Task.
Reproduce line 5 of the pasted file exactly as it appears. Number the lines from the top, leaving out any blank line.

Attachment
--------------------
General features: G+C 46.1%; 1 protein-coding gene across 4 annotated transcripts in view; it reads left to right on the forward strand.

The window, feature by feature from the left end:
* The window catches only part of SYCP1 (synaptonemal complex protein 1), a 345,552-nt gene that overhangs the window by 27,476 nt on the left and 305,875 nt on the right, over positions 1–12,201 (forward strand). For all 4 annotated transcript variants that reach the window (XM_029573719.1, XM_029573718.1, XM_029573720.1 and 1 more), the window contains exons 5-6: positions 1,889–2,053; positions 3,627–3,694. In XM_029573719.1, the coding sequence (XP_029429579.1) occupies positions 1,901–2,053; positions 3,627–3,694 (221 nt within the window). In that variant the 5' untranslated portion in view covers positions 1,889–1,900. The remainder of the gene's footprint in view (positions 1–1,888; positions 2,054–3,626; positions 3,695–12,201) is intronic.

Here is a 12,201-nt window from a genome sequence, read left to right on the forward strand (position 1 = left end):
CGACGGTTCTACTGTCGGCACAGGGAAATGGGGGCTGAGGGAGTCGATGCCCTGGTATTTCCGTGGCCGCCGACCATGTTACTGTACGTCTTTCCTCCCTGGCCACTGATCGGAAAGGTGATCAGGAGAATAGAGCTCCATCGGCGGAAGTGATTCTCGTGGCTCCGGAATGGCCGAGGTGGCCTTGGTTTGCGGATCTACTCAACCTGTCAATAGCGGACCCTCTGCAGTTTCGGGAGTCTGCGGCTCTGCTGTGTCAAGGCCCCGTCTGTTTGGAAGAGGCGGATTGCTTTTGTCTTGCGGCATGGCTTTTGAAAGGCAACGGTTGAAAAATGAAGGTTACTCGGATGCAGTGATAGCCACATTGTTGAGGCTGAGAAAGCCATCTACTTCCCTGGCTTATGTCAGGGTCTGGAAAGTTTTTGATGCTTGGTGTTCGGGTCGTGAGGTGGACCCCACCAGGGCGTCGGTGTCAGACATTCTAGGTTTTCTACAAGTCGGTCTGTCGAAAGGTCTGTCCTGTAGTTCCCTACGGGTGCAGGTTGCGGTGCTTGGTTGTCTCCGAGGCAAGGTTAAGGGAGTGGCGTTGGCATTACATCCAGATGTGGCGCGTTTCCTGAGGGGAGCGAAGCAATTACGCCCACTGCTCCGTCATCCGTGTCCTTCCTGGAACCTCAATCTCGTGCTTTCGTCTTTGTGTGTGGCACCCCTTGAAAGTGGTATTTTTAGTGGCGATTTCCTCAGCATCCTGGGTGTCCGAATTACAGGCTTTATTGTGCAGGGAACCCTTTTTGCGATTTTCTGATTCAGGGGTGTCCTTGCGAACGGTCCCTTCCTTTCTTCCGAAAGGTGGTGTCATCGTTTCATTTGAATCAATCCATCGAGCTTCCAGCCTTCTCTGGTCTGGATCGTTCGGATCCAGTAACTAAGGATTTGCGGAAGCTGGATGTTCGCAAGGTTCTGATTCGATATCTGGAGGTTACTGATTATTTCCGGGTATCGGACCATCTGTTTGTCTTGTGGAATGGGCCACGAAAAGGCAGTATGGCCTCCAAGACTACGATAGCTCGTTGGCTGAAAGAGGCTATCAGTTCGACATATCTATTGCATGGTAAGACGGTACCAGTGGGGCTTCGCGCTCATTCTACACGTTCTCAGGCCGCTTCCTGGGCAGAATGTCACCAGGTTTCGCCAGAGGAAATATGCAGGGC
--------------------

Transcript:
CGACGGTTCTACTGTCGGCACAGGGAAATGGGGGCTGAGGGAGTCGATGCCCTGGTATTTCCGTGGCCGCCGACCATGTTACTGTACGTCTTTCCTCCCTGGCCACTGATCGGAAAGGTGATCAGGAGAATAGAGCTCCATCGGCGGAAGTGATTCTCGTGGCTCCGGAATGGCCGAGGTGGCCTTGGTTTGCGGATCTACTCAACCTGTCAATAGCGGACCCTCTGCAGTTTCGGGAGTCTGCGGCTCTGCTGTGTCAAGGCCCCGTCTGTTTGGAAGAGGCGGATTGCTTTTGTCTTGCGGCATGGCTTTTGAAAGGCAACGGTTGAAAAATGAAGGTTACTCGGATGCAGTGATAGCCACATTGTTGAGGCTGAGAAAGCCATCTACTTCCCTGGCTTATGTCAGGGTCTGGAAAGTTTTTGATGCTTGGTGTTCGGGTCGTGAGGTGGACCCCACCAGGGCGTCGGTGTCAGACATTCTAGGTTTTCTACAAGTCGGTCTGTCGAAAGGTCTGTCCTGTAGTTCCCTACGGGTGCAGGTTGCGGTGCTTGGTTGTCTCCGAGGCAAGGTTAAGGGAGTGGCGTTGGCATTACATCCAGATGTGGCGCGTTTCCTGAGGGGAGCGAAGCAATTACGCCCACTGCTCCGTCATCCGTGTCCTTCCTGGAACCTCAATCTCGTGCTTTCGTCTTTGTGTGTGGCACCCCTTGAAAGTGGTATTTTTAGTGGCGATTTCCTCAGCATCCTGGGTGTCCGAATTACAGGCTTTATTGTGCAGGGAACCCTTTTTGCGATTTTCTGATTCAGGGGTGTCCTTGCGAACGGTCCCTTCCTTTCTTCCGAAAGGTGGTGTCATCGTTTCATTTGAATCAATCCATCGAGCTTCCAGCCTTCTCTGGTCTGGATCGTTCGGATCCAGTAACTAAGGATTTGCGGAAGCTGGATGTTCGCAAGGTTCTGATTCGATATCTGGAGGTTACTGATTATTTCCGGGTATCGGACCATCTGTTTGTCTTGTGGAATGGGCCACGAAAAGGCAGTATGGCCTCCAAGACTACGATAGCTCGTTGGCTGAAAGAGGCTATCAGTTCGACATATCTATTGCATGGTAAGACGGTACCAGTGGGGCTTCGCGCTCATTCTACACGTTCTCAGGCCGCTTCCTGGGCAGAATGTCACCAGGTTTCGCCAGAGGAAATATGCAGGGC